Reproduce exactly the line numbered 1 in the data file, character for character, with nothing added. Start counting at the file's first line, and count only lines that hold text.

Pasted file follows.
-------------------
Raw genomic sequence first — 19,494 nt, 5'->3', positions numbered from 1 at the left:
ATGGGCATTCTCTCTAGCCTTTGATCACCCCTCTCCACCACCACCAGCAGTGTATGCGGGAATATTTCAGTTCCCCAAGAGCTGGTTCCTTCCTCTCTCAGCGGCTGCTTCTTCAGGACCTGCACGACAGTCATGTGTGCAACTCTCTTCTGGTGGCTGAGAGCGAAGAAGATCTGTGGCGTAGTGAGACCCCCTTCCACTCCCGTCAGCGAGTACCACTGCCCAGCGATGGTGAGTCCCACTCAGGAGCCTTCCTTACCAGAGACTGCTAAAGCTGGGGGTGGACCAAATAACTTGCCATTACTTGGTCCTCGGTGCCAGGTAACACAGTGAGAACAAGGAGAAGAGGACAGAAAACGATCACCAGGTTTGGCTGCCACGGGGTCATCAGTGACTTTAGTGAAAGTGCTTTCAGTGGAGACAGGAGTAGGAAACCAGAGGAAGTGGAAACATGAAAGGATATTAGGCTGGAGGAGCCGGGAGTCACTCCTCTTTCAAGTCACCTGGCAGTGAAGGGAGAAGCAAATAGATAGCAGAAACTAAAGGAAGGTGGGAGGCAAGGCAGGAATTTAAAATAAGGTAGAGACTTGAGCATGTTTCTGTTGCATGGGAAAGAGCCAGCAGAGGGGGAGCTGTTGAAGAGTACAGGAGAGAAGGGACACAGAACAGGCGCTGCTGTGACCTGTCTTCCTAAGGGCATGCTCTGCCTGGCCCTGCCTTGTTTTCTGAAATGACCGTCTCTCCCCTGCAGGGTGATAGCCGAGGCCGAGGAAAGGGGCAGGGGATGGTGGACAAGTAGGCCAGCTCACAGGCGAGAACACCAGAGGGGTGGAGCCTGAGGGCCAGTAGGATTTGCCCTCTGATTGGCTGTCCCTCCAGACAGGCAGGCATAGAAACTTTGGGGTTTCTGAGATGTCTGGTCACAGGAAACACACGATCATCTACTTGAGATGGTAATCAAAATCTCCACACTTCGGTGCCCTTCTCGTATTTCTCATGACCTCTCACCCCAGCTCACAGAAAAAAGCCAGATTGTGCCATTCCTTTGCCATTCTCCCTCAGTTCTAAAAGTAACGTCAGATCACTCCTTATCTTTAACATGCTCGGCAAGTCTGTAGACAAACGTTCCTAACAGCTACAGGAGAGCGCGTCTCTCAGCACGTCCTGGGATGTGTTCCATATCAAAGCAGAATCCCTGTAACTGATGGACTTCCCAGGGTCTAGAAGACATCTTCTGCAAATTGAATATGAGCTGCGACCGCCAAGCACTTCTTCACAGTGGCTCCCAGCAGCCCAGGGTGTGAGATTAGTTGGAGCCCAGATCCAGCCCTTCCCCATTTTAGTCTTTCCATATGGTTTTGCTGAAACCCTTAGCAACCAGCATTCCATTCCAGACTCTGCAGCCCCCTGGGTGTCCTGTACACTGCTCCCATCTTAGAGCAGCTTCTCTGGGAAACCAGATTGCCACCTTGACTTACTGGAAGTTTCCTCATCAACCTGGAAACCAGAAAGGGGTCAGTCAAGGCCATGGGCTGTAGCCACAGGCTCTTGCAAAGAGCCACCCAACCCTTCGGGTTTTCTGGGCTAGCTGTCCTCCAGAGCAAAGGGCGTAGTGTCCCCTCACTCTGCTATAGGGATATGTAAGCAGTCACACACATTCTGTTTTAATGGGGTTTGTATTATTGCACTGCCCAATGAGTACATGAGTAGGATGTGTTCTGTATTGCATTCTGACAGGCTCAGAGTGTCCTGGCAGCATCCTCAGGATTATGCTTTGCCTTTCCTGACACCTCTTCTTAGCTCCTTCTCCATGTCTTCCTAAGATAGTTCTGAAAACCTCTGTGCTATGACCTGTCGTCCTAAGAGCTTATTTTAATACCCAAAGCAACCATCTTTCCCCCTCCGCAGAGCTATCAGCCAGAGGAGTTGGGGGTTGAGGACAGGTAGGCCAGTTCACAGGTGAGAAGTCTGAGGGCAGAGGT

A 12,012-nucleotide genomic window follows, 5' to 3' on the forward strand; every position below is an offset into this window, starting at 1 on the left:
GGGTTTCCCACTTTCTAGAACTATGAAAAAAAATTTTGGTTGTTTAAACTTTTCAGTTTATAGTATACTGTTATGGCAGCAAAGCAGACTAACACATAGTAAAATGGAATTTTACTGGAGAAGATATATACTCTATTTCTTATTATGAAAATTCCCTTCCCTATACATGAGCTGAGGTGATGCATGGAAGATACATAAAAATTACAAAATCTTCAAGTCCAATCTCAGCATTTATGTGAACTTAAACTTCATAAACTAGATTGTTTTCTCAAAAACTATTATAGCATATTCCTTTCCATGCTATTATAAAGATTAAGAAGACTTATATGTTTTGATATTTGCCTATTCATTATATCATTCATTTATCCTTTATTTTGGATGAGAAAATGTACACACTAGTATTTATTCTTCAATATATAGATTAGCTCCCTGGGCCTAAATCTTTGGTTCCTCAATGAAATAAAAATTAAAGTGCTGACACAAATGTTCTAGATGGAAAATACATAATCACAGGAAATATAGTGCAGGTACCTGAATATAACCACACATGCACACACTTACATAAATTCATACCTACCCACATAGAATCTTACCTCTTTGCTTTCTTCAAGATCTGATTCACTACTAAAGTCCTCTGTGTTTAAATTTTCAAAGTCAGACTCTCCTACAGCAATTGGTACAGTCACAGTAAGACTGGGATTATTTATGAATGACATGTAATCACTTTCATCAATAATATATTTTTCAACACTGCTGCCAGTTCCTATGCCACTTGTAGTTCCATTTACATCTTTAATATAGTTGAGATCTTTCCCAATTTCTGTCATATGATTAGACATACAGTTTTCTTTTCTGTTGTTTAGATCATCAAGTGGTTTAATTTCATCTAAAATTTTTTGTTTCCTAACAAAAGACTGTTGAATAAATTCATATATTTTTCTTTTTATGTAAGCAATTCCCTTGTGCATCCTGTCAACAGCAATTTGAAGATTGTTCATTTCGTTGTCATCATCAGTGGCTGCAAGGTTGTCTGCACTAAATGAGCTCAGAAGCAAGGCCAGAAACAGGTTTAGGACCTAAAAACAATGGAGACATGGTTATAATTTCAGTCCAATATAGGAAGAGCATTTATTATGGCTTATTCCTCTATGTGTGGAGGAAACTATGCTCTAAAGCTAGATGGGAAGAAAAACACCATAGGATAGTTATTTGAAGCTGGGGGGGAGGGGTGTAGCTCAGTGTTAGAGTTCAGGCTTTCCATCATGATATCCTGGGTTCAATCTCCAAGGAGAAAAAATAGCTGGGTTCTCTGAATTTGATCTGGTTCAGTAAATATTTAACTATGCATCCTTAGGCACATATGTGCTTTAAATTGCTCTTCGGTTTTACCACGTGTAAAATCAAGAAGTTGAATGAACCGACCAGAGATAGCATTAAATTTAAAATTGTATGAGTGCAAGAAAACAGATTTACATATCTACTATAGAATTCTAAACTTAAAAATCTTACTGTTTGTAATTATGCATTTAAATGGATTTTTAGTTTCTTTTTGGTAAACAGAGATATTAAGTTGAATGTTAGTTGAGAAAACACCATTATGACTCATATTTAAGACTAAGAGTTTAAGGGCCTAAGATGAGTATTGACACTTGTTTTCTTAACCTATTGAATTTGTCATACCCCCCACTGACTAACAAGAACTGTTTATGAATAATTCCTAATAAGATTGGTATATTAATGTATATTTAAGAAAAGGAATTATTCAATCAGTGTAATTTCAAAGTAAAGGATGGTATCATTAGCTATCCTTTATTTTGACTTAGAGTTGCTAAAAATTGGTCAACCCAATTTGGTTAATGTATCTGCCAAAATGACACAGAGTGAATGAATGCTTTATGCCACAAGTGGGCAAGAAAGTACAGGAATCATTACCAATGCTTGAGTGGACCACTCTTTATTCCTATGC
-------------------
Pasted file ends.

Raw genomic sequence first — 19,494 nt, 5'->3', positions numbered from 1 at the left: